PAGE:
The Death of Cleopatra

Edmonia Lewis, The Death of Cleopatra, 1876, marble. Smithsonian American Art Museum, Washington, DC. Image credit: SAAM.

The Death of Cleopatra was Edmonia Lewis’ most ambitious project: A large marble sculpture (weighing almost 3 tons), completed for the 1876 Centennial exhibition in Philadelphia. I have spent a lot of time trying to figure out what to say about this sculpture, and I am currently working on a scholarly essay. I will sum it up here when it’s done, but for now, here is a video to give you a start. If it sounds a bit like a student presentation, that’s because it started out as one (I gave it in the fall of 2020 in a class in an American Art survey). I no longer agree with some of the things I say here about the “meaning” of the sculpture–in particular, I no longer believe that Lewis’ sculpture is so very different from other Cleopatras of her time. In fact, for the essay I am writing, I focus on why it is that Lewis deliberately created a sculpture that does *not* stand out. (Side note: Recalibrating your thinking is one of the most important and most exhausting parts of doing academic researc!.) But the video is still accurate on the fact; it gives you the basics about the Death of Cleopatra, and then a bit more.

If you are interested in the fascinating afterlife of the Death of Cleopatra, several links in part 2 of the resource section lead to news articles and podcasts that tell its “lost and found” story, and how it ended up in the storage shed of a mall in Illinois in the late 1980s. It had sat for many years in wind and weather, and if you study the high-resolution images the Smithsonian American Art Museum provides up close, you can see the weather damage that has destroyed what would have once been a highly polished marble surface.

Your Turn


And: Did you like the short overview in video form? What are the advantages and disadvantages of a written blog post as opposed to a video presentation like this? Do you have a preference?
Disclaimer: this is not a professionally produced video, but intentionally made with simple tools that are widely available: a slide show with a (slightly angsty) voiceover, which could be recorded with any simple recording software (I used Zoom’s screen sharing and video recording function, but there are many free applications).

8 thoughts on “The Death of Cleopatra”

  1. What a wonderful job you have done here! I applaud you for all of it. I am a sort-of-sculptor, mostly wood, female, and almost 80, but in no way even close to this woman’s skill. I had never heard of her until I read Smithsonian’s current (recent?) article on her.
    The oddest thing for me – I could not find the snake; perhaps the lighting makes it difficult to see.
    Snake or no snake, thank you so much for this video, and I wish you all good things in your career!.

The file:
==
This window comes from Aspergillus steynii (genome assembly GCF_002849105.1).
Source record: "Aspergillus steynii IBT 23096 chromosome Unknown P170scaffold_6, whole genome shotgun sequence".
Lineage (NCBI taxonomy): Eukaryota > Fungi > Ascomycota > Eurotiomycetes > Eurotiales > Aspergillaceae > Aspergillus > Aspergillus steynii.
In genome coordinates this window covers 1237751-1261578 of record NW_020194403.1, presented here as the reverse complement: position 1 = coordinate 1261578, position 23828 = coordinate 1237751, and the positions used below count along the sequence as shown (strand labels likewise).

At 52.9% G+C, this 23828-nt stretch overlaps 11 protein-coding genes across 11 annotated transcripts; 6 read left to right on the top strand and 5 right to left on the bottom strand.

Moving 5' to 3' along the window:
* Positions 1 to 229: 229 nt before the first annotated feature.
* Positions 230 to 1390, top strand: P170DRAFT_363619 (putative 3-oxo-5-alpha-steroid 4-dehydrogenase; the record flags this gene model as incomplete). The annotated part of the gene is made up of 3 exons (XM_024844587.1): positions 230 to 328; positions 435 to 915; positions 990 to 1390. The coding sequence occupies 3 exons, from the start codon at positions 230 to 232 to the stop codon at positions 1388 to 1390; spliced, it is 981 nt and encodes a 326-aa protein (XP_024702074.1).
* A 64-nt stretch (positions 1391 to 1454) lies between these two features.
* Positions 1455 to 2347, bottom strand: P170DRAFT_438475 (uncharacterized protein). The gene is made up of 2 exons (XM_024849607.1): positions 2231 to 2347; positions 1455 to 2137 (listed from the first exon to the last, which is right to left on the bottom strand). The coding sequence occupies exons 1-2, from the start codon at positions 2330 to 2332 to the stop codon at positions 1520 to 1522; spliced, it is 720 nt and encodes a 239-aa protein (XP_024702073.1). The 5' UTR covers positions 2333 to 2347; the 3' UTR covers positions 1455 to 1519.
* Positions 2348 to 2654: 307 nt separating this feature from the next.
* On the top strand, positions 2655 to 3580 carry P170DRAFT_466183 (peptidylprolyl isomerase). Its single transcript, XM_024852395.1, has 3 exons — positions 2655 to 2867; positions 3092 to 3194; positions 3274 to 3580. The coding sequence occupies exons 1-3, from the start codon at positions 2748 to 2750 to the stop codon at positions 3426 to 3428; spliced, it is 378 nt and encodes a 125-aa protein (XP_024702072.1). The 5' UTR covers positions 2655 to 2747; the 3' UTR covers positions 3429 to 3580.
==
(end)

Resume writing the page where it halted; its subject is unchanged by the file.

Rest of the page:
1. Thank you, Polly. I really appreciate hearing from you and your attention to detail! From what I have read (not having seen the sculpture in person, which would make it clearer), the extensive damage to the sculpture while displayed outdoors for decades and then improperly stored included the snake’s head. If you zoom in on the frontal image at the Smithsonian, you can see that she is holding something in her right hand, the one that is resting on her thigh, and that is what is left of the snake!

  2. Excellent presentation Ms Anderson [you voice reminds me of Tatiana Anderson – comcast]- I just purchased Black Heritage Stamp of Edmonia Lewis and had never heard of her. I immediately googled to find out who she was!!! Kudos for the presentation!!! It is always a wonderful opportunity to discover excellence and feel really proud of my ancestors contribution to our community and the world!!!!

    1. Thank you so much, Ms. Wilson–I feel honored, and I am so glad you got the stamps! I was so excited about them that got myself enough to last until my holiday mail in December! Edmonia Lewis is definitely someone to be honored and be proud of, and I am glad that the USPS chose her this year!

  3. I purchased the Edmonia Lewis stamps in late June and sent one on a letter to a friend. She asked me if I knew why Lewis was chosen for a postage stamp. I did not. Oh my goodness, from reading about Edmonia Lewis to listening to your presentation I now know why Edmonia Lewis was chosen for the honor. I taught for 33 years in middle school and had never heard of her. Now I must educate my grandchildren. Isn’t it wonderful to learn!

    1. Thank you so much! I am so glad. I had not ever heard of her until I started to study art history 4 years ago–after teaching college English for over two decades. It is wonderful to learn!

  4. I learned of Edmonia Lewis only after a google search as I make it a point to purchase Black heritage postal stamps and she appeared as one of the figures. Not only did I learn of Miss Lewis in greater detail but I learned even more about Cleopatra and the many interpretations of her death and life. I look forward to visiting the Smithsonian Museum in DC where I assume it yet is exhibited?
    Thank you.

    1. Thank you, Ms. Green! I am glad you found out about Edmonia Lewis through the stamps! I have not gone to see the Death of Cleopatra at the Smithsonian, but I know the work is currently on exhibit–and it is on my bucket list to go see it. I am working on a more detailed discussion of this sculpture this year, because the 19th century was so fascinated by Cleopatra.

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